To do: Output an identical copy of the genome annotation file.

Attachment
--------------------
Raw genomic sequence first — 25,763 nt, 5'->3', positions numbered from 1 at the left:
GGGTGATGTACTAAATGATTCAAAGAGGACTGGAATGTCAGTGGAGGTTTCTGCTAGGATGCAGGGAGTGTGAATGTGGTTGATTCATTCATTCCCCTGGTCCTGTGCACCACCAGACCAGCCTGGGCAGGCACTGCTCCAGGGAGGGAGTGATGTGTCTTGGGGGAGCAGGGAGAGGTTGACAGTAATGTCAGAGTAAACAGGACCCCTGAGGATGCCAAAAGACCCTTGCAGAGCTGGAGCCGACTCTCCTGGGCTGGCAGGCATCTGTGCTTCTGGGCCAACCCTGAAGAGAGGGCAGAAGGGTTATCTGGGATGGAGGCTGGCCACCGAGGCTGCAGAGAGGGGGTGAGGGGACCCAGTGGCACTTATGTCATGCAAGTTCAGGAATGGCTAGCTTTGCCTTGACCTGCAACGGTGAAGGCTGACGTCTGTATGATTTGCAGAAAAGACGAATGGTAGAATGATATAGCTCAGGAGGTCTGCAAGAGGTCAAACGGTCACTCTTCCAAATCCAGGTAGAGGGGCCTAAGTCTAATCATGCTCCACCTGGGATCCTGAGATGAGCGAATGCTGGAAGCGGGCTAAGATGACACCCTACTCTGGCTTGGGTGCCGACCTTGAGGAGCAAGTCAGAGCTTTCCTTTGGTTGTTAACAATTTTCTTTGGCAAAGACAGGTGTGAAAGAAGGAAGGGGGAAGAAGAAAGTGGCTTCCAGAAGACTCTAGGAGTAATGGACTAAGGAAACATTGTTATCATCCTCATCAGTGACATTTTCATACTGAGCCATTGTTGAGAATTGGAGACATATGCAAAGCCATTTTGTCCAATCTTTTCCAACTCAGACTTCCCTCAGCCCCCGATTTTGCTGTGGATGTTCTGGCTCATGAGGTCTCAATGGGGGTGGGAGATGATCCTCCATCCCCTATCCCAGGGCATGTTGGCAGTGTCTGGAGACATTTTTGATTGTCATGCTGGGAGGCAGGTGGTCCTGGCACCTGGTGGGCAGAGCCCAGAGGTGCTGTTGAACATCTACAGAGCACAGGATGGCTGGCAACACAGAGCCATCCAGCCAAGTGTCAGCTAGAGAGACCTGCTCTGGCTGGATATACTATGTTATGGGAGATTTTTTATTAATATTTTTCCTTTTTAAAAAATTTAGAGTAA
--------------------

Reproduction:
Raw genomic sequence first — 25,763 nt, 5'->3', positions numbered from 1 at the left:
GGGTGATGTACTAAATGATTCAAAGAGGACTGGAATGTCAGTGGAGGTTTCTGCTAGGATGCAGGGAGTGTGAATGTGGTTGATTCATTCATTCCCCTGGTCCTGTGCACCACCAGACCAGCCTGGGCAGGCACTGCTCCAGGGAGGGAGTGATGTGTCTTGGGGGAGCAGGGAGAGGTTGACAGTAATGTCAGAGTAAACAGGACCCCTGAGGATGCCAAAAGACCCTTGCAGAGCTGGAGCCGACTCTCCTGGGCTGGCAGGCATCTGTGCTTCTGGGCCAACCCTGAAGAGAGGGCAGAAGGGTTATCTGGGATGGAGGCTGGCCACCGAGGCTGCAGAGAGGGGGTGAGGGGACCCAGTGGCACTTATGTCATGCAAGTTCAGGAATGGCTAGCTTTGCCTTGACCTGCAACGGTGAAGGCTGACGTCTGTATGATTTGCAGAAAAGACGAATGGTAGAATGATATAGCTCAGGAGGTCTGCAAGAGGTCAAACGGTCACTCTTCCAAATCCAGGTAGAGGGGCCTAAGTCTAATCATGCTCCACCTGGGATCCTGAGATGAGCGAATGCTGGAAGCGGGCTAAGATGACACCCTACTCTGGCTTGGGTGCCGACCTTGAGGAGCAAGTCAGAGCTTTCCTTTGGTTGTTAACAATTTTCTTTGGCAAAGACAGGTGTGAAAGAAGGAAGGGGGAAGAAGAAAGTGGCTTCCAGAAGACTCTAGGAGTAATGGACTAAGGAAACATTGTTATCATCCTCATCAGTGACATTTTCATACTGAGCCATTGTTGAGAATTGGAGACATATGCAAAGCCATTTTGTCCAATCTTTTCCAACTCAGACTTCCCTCAGCCCCCGATTTTGCTGTGGATGTTCTGGCTCATGAGGTCTCAATGGGGGTGGGAGATGATCCTCCATCCCCTATCCCAGGGCATGTTGGCAGTGTCTGGAGACATTTTTGATTGTCATGCTGGGAGGCAGGTGGTCCTGGCACCTGGTGGGCAGAGCCCAGAGGTGCTGTTGAACATCTACAGAGCACAGGATGGCTGGCAACACAGAGCCATCCAGCCAAGTGTCAGCTAGAGAGACCTGCTCTGGCTGGATATACTATGTTATGGGAGATTTTTTATTAATATTTTTCCTTTTTAAAAAATTTAGAGTAA